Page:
Iceland to start easing 2008’s capital controls

Tim Wallace
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ICELAND’S government is offering international investors new routes to take their money out of the country, in the first step to normalise financial relations after seven years of capital controls.

The state stopped flows of capital out of the island nation in the financial crisis in an attempt to limit the damage to the economy.

Since then it has been rebuilding its financial strength and now feels able to open some channels for money to leave. But it will be tightly controlled to avoid a sudden outflow.

Investors holding assets from its failed banks will have to pay a 39 per cent tax on outflows. And those with assets like government bonds will have the option of selling them to the central bank at a fixed exchange rate, or of swapping them for new bonds, and waiting until they mature before removing the cash.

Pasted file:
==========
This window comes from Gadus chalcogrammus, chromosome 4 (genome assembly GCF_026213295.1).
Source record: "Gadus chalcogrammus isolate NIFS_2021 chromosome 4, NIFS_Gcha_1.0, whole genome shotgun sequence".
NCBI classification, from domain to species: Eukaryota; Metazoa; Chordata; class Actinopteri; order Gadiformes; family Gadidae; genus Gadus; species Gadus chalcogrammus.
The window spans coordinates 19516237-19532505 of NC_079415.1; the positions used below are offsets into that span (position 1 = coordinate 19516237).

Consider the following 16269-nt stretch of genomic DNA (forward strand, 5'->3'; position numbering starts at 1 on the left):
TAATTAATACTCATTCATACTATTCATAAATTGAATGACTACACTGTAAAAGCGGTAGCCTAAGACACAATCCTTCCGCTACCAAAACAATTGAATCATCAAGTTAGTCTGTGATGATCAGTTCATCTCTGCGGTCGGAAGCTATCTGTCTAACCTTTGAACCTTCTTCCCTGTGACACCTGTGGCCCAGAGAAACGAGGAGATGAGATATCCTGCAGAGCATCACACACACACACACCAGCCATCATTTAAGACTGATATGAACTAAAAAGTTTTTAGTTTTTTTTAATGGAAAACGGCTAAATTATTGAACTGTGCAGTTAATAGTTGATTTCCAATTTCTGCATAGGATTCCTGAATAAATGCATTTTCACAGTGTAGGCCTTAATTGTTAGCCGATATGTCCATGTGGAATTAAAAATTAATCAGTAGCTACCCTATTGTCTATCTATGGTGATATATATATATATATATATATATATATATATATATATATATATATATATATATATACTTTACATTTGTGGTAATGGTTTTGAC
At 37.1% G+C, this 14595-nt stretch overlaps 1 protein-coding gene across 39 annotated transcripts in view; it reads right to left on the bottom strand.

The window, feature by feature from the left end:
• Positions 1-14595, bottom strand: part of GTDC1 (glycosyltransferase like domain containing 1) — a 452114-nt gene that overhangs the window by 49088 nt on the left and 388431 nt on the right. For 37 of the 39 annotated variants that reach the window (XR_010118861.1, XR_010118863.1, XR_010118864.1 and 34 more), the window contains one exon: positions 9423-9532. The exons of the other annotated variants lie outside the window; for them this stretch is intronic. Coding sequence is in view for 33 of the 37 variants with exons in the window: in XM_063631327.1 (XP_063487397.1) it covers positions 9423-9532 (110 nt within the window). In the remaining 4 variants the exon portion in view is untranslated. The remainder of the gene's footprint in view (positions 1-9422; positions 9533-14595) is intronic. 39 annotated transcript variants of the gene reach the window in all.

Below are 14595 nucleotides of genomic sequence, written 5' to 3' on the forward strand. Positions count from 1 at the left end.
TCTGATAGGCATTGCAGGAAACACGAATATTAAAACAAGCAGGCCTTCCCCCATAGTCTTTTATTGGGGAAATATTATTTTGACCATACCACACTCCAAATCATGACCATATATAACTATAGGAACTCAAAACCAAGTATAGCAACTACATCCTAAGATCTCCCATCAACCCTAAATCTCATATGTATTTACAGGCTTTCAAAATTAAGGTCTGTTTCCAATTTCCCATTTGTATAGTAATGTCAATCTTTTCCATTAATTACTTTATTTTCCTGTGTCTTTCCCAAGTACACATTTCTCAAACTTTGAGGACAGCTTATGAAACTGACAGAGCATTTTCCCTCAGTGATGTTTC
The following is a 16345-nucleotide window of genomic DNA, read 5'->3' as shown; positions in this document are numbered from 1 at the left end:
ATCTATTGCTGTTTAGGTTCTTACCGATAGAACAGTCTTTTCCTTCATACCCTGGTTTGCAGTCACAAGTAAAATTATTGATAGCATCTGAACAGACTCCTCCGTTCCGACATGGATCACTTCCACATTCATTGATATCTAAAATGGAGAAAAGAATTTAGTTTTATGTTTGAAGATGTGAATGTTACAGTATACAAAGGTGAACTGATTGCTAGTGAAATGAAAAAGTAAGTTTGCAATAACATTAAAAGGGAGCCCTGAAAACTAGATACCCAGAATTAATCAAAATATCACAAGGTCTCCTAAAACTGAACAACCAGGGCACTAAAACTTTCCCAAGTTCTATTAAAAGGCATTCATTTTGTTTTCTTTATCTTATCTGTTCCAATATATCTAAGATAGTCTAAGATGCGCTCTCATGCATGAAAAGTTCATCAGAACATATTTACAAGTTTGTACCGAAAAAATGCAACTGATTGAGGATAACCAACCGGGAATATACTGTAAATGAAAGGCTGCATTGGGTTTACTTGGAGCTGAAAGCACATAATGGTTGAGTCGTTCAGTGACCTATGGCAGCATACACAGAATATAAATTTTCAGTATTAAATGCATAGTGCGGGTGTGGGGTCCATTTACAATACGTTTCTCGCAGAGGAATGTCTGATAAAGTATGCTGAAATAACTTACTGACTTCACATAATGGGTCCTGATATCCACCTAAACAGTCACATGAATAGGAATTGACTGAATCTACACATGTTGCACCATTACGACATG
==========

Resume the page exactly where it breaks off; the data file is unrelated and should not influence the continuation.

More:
The government said the new rules cover assets worth 1.2 trillion crowns, or roughly £6bn. Investors such as hedge funds bought the assets of the failed banks at enormous discounts to their face value, in the hope that the assets would rise in value again in years to come. As a result they stand to make huge profits, when they can extricate their cash.